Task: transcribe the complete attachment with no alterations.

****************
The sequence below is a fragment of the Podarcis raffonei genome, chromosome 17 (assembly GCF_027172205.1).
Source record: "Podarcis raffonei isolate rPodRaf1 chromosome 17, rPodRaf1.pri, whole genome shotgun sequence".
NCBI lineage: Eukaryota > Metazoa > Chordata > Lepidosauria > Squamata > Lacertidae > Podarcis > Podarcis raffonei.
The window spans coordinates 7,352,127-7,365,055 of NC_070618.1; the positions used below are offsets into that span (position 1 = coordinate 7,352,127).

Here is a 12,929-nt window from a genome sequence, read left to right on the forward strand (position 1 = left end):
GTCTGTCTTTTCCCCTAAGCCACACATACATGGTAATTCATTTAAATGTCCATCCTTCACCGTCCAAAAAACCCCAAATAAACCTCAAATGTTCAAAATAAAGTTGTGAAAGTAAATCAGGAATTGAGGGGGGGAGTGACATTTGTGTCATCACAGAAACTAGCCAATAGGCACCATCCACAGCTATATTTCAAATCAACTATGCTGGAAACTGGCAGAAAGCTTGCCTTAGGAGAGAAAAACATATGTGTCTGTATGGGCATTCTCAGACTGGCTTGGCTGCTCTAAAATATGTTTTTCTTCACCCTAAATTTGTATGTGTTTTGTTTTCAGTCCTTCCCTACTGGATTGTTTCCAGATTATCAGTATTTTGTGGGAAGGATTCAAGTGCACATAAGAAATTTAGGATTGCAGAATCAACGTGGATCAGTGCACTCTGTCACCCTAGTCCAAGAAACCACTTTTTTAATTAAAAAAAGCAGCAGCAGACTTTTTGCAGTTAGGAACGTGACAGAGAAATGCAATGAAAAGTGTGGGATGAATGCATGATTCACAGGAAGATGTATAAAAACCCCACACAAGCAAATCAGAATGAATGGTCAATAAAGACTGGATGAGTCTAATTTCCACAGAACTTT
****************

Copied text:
The sequence below is a fragment of the Podarcis raffonei genome, chromosome 17 (assembly GCF_027172205.1).
Source record: "Podarcis raffonei isolate rPodRaf1 chromosome 17, rPodRaf1.pri, whole genome shotgun sequence".
NCBI lineage: Eukaryota > Metazoa > Chordata > Lepidosauria > Squamata > Lacertidae > Podarcis > Podarcis raffonei.
The window spans coordinates 7,352,127-7,365,055 of NC_070618.1; the positions used below are offsets into that span (position 1 = coordinate 7,352,127).

Here is a 12,929-nt window from a genome sequence, read left to right on the forward strand (position 1 = left end):
GTCTGTCTTTTCCCCTAAGCCACACATACATGGTAATTCATTTAAATGTCCATCCTTCACCGTCCAAAAAACCCCAAATAAACCTCAAATGTTCAAAATAAAGTTGTGAAAGTAAATCAGGAATTGAGGGGGGGAGTGACATTTGTGTCATCACAGAAACTAGCCAATAGGCACCATCCACAGCTATATTTCAAATCAACTATGCTGGAAACTGGCAGAAAGCTTGCCTTAGGAGAGAAAAACATATGTGTCTGTATGGGCATTCTCAGACTGGCTTGGCTGCTCTAAAATATGTTTTTCTTCACCCTAAATTTGTATGTGTTTTGTTTTCAGTCCTTCCCTACTGGATTGTTTCCAGATTATCAGTATTTTGTGGGAAGGATTCAAGTGCACATAAGAAATTTAGGATTGCAGAATCAACGTGGATCAGTGCACTCTGTCACCCTAGTCCAAGAAACCACTTTTTTAATTAAAAAAAGCAGCAGCAGACTTTTTGCAGTTAGGAACGTGACAGAGAAATGCAATGAAAAGTGTGGGATGAATGCATGATTCACAGGAAGATGTATAAAAACCCCACACAAGCAAATCAGAATGAATGGTCAATAAAGACTGGATGAGTCTAATTTCCACAGAACTTT